Stewarding God’s Gift of Time

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God has given each of us the ability to do many things. Yet we have to make choices, to say no to some activities in order to do well the things God has called us to. Using our time wisely requires focus and discipline. Stewardship is the theological principle that underpins making such choices. God blesses us with material resources, but God also blesses us with time. We must steward our time wisely; recognizing that our time is a gift from God helps us think seriously about how we use it.

Do we believe our lives belong to God? If so, how does that affect the choices we make about our time? Are we willing to give God control of our time and our lives? Are we able to let some things go and not try to cram every activity into one day? Our actions declare who it is that we believe is in control of our lives — God or us.

Life can present too much pressure and too many opportunities for us to do everything. When we allow our lives to be overloaded by options, we can get pulled in too many directions and can lack the energy and focus to enjoy our main activities and give them our best. We can’t do everything well at once. The question arises then: how can we learn to set priorities and say no? I have found four ideas can help in this process.

Experience helps. We have to practice saying no. As we mature, we will naturally get better at discerning which activities will yield fruit and which distractions can be cut out, and we will gain confidence in making hard choices.

Do we believe our lives belong to God? Our actions declare who it is that we believe is in control of our lives — God or us.

No is not a bad word. For pastors and other congregational leaders, the reluctance to say no can be a problem. We don’t like to disappoint others. Early in my career it would pain me to turn down a request for a meeting or an invitation to speak somewhere. Then a wise nurse from our parish convinced me that people respect us more when we know and explain our limits. Besides, God has given gifts to many people throughout the church, so we can share in the work. I soon realized that I hadn’t been given every gift in the world because I wasn’t meant to do all the work. By saying no more frequently, I could share both the burden and the joy of being in ministry with others.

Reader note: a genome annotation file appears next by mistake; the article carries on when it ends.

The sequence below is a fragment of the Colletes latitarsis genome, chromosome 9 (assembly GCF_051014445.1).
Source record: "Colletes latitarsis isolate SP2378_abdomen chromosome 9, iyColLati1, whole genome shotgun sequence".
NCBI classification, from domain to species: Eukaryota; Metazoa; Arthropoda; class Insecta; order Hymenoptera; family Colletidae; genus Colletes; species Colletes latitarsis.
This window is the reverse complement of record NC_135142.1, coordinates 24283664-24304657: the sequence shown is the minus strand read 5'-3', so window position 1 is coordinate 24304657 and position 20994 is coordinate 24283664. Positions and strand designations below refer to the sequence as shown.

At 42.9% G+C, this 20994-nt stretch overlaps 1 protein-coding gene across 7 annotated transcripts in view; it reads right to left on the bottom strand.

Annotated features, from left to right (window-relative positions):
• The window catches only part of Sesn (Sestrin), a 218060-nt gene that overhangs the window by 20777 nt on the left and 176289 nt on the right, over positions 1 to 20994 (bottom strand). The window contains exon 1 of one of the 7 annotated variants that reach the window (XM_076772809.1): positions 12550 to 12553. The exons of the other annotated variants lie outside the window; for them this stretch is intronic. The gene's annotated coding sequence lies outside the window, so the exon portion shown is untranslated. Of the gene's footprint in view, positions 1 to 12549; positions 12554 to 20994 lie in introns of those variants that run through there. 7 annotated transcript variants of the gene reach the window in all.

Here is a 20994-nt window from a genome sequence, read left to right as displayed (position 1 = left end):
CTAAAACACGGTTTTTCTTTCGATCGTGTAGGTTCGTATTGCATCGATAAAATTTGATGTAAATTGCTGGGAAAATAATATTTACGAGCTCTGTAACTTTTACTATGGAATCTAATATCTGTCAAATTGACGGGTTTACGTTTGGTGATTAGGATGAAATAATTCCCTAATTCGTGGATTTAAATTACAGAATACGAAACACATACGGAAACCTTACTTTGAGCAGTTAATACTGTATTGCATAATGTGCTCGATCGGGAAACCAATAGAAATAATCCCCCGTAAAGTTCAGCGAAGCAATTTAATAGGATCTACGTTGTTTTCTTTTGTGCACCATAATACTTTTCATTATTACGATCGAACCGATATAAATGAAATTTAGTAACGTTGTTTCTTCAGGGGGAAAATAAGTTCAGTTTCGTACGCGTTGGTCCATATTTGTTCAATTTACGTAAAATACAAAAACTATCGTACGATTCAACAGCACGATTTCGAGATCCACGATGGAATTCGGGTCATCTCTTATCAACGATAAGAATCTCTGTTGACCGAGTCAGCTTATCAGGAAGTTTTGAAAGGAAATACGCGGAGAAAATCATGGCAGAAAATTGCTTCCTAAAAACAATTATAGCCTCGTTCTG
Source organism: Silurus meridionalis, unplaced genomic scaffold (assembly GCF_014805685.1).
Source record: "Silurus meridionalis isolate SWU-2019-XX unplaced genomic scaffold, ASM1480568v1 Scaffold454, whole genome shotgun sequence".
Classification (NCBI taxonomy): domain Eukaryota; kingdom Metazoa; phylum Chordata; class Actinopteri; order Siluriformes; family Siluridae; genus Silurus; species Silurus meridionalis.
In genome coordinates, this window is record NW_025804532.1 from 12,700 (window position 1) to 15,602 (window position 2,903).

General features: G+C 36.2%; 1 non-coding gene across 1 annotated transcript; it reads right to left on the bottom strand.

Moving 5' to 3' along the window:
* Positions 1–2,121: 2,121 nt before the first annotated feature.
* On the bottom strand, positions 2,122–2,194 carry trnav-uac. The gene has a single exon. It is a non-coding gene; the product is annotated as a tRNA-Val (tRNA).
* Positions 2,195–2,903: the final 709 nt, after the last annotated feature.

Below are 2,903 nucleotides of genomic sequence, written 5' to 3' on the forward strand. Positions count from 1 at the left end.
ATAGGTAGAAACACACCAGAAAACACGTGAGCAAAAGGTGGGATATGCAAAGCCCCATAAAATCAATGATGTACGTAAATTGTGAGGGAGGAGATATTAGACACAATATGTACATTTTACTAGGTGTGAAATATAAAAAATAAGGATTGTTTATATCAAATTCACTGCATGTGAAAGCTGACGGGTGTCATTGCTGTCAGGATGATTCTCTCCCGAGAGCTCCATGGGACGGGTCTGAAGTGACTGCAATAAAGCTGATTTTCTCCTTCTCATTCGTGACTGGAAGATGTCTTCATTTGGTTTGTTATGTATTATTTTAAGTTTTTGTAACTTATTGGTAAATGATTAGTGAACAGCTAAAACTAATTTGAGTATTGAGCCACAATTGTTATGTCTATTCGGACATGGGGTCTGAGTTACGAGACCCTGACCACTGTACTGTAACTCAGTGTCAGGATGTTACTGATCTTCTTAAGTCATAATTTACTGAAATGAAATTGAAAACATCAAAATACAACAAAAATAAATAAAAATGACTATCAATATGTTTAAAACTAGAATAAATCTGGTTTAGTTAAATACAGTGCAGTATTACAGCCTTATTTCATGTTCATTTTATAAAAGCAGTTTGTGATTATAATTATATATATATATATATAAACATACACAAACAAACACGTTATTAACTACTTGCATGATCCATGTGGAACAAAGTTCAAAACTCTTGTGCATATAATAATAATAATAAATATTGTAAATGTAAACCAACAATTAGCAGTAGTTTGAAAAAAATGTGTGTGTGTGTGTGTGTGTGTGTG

Focus where God has given you gifts and callings. God gives us clues about what activities we should focus on. Everyone has different gifts. The abilities with which God has entrusted us offer signs about which activities we should pursue. Following a calling means pursuing some activities to the exclusion of others. Realizing that God means for us to do some things and not others makes it easier to say no to some opportunities, because we are being true to God when we do so.

Pray and reflect. Taking stock of our gifts through prayer and reflection can help. I have in my journal this list: 1) pray; 2) listen to your heart and what gives you satisfaction; 3) write down where your strengths lie; and 4) think about how you make a difference for others. These four guideposts help me think about how to use my time so that my lifestyle is consistent with God’s will. When I am thinking about the variety of activities and options before me, I can examine them in light of my list and callings. I find it easier to say no to things that don’t line up with my list or God’s callings for my life.


This article is adapted from David’s book Practicing Balance: How Congregations Can Support Harmony in Work and Life copyright © 2012, The Alban Institute, Inc. Herndon, VA. All rights reserved. For more information, visit http://www.alban.org/practicingbalance.aspxThis book is also available from Amazon and Cokesbury.

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About Author

David Gray is pastor of Bradley Hills Presbyterian Church in Bethesda, Maryland, and a graduate of Wesley Seminary’s Doctor of Ministry program in Church Leadership.


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